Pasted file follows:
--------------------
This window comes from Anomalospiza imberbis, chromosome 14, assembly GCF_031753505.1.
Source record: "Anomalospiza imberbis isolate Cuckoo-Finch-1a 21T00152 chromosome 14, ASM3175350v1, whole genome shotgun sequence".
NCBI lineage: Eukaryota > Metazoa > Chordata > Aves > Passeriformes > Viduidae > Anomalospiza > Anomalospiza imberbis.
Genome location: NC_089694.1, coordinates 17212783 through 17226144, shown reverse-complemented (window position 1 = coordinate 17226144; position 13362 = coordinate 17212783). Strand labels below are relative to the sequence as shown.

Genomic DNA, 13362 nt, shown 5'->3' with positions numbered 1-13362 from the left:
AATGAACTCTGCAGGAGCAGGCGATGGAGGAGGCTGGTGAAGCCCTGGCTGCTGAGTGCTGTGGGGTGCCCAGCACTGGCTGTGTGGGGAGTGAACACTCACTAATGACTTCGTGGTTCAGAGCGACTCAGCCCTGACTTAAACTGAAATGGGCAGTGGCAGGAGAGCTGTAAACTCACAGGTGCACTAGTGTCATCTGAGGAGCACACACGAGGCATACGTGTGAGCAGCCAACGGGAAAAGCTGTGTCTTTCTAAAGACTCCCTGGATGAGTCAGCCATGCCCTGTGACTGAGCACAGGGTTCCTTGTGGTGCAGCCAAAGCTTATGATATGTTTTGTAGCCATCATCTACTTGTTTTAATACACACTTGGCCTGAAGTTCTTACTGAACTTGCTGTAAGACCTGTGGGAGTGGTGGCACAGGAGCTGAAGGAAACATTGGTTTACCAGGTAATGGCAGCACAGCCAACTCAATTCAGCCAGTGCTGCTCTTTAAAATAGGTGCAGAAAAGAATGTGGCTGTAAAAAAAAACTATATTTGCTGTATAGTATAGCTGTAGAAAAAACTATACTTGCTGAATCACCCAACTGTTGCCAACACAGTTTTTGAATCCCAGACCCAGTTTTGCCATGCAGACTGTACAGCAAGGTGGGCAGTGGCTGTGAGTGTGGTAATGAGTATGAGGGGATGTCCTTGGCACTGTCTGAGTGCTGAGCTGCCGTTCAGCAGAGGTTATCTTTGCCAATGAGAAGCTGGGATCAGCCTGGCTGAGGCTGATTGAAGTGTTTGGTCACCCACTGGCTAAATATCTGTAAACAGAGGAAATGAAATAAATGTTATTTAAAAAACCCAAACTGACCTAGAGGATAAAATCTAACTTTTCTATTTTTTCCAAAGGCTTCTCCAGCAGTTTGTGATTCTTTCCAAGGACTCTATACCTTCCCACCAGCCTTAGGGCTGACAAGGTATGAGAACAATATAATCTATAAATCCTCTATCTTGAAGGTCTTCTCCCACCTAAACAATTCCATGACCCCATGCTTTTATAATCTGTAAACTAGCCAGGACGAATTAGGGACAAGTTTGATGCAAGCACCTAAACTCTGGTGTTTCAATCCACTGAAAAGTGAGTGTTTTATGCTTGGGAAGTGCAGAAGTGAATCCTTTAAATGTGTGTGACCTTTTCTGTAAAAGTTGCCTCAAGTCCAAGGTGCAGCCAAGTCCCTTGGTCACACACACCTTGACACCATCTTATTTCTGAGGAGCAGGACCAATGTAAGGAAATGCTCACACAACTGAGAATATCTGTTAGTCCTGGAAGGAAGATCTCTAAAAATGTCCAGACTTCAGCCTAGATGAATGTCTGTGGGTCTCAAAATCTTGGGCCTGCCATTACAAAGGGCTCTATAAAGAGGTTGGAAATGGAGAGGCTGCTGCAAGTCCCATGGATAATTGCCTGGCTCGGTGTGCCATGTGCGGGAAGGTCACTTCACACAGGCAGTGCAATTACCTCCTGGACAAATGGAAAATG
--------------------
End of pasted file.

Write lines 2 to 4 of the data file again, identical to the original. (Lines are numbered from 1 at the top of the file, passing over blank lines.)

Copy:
Source record: "Anomalospiza imberbis isolate Cuckoo-Finch-1a 21T00152 chromosome 14, ASM3175350v1, whole genome shotgun sequence".
NCBI lineage: Eukaryota > Metazoa > Chordata > Aves > Passeriformes > Viduidae > Anomalospiza > Anomalospiza imberbis.
Genome location: NC_089694.1, coordinates 17212783 through 17226144, shown reverse-complemented (window position 1 = coordinate 17226144; position 13362 = coordinate 17212783). Strand labels below are relative to the sequence as shown.